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Stocks & Bonds

What Investors Need

We would all have more faith in the markets if we knew that someone was running the show.

Recharge your savings by investing in -- stocks? Are we serious? Yes, we are.

And you'll be even more intrigued by the April magazine cover story when you learn that the author, senior associate editor Andrew Tanzer, is our resident bear. Andrew, who lived abroad for 24 years, witnessed not one but two real estate meltdowns, in Hong Kong and Japan. The one in Japan was followed by a stock-market collapse and years of virtually no economic growth. Sound familiar?

Having been thrice burned, what makes Andrew willing to invest in U.S. stocks? First, the time factor. He's focusing on stocks to hold for seven years or longer, a period during which "they should generate a reasonable return," he says.

Second, he's selective, leaning toward "financially strong businesses selling basic goods and services that have strong demand and don't require much consumer credit." If they have the potential to pay rising dividends, so much the better.


And finally, says Andrew, this isn't Japan. The U.S. economy is more diverse and has built more multinational enterprises that will make attractive long-term investments.

Who's in charge?

If that doesn't make you feel better about stocks, I have another suggestion: We would all have more faith in the markets if we knew that someone was running the show. Just like kids in the sandbox, investors need to see that grown-ups are in charge of the playground.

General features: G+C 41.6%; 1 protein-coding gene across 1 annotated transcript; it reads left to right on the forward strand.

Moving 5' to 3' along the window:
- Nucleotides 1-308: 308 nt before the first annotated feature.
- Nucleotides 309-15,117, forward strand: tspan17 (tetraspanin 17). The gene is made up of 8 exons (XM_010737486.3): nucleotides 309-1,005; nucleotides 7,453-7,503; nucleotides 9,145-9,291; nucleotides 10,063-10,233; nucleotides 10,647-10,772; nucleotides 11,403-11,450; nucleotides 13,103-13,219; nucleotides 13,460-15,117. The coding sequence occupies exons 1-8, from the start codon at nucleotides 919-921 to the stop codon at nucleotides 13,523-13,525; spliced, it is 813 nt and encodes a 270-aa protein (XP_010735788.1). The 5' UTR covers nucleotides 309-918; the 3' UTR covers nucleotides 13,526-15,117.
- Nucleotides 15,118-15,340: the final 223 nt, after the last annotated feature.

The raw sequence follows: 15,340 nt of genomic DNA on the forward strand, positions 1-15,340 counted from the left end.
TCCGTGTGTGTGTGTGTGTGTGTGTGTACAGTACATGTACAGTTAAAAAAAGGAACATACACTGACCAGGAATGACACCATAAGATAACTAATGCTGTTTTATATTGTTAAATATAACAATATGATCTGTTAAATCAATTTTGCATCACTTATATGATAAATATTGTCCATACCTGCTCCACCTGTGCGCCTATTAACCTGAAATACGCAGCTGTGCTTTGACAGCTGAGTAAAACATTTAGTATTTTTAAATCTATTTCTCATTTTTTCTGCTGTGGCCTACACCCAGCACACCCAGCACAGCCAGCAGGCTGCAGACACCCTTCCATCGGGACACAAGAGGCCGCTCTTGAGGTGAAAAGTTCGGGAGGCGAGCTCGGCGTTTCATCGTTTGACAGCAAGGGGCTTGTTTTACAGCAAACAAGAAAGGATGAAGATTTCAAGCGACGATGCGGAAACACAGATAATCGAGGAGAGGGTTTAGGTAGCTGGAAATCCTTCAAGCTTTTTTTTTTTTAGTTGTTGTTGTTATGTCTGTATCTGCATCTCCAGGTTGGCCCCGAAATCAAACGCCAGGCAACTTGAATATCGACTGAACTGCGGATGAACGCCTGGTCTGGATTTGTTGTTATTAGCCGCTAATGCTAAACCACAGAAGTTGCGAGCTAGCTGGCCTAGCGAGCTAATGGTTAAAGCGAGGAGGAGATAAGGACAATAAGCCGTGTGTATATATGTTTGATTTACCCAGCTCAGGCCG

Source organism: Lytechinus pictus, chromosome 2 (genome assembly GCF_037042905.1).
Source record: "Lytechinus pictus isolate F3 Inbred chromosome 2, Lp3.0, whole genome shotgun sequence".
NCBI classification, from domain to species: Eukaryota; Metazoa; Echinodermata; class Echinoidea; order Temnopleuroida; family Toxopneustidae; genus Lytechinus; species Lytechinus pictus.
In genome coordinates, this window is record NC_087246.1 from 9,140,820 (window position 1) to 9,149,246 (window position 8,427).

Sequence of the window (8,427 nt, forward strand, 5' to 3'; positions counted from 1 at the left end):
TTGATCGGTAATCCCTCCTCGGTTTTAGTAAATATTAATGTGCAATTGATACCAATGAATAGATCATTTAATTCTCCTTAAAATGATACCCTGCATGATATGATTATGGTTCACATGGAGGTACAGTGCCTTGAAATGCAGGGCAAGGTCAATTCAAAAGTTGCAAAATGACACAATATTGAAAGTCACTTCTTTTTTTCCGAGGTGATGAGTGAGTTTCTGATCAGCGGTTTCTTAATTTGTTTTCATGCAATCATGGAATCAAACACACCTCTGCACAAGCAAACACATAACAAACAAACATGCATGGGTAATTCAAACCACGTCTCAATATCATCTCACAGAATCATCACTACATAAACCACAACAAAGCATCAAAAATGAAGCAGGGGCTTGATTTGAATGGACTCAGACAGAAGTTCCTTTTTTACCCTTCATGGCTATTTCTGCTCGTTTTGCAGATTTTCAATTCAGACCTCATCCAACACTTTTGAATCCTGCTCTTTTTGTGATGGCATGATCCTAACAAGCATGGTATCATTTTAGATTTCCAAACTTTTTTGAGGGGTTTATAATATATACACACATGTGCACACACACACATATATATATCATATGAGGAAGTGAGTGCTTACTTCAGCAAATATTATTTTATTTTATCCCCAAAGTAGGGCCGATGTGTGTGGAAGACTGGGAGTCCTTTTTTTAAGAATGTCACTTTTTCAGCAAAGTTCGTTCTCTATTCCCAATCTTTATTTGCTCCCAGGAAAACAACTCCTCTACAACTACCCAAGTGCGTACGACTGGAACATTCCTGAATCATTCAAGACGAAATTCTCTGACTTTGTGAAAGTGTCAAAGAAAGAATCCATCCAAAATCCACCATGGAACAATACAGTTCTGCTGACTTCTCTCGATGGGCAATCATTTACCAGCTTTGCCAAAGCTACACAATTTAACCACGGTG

Yes, the economy is in the tank, but you can't ignore the confidence factor. And there's been precious little of that since all hell broke loose last fall. A recent survey by the CFA Institute Centre found that the institute's members, who are chartered financial analysts, have less confidence in the markets now than they did last October and are less likely to support government rescue plans.

Financial experts continue to debate the merits of setting up a "bad bank" versus injecting capital into banks versus bailing out homeowners. And nobody seems to know just how much banks hold in toxic assets or how poisonous they are. If the pros are in the dark, what's an individual investor to do?


Aside from more transparency (the latest buzzword, but an apt one), we need someone to stride onto the scene and into the role of J.P. Morgan during the bank panic of 1907 or Paul Volcker during the inflationary spiral of the late 1970s and early 1980s. So far, none of the major players -- not Hank Paulson, not Ben Bernanke, certainly not Nancy Pelosi or any other member of Congress -- has made the grade. And the new guy in charge of the Treasury and the financial rescue package can't do his own tax return.

New faces

For investors who have sworn off stocks, at least temporarily, we offer what we're calling our Tofurky portfolio (no meat -- or, in our case, no stocks). Assembled by senior editor Jeff Kosnett, it will whet your appetite without violating your diet. You can also read Jeff's "Cash in Hand" column on fixed-income investing, which is already a popular feature online.

In the April issue, we also welcome back columnist James Glassman after an absence of seven months, during which he served as Under Secretary of State for Public Diplomacy and Public Affairs. And if you're in the mood for a change of pace and a fresh face, meet associate editor Jessica Anderson, who takes the wheel at Drive Time".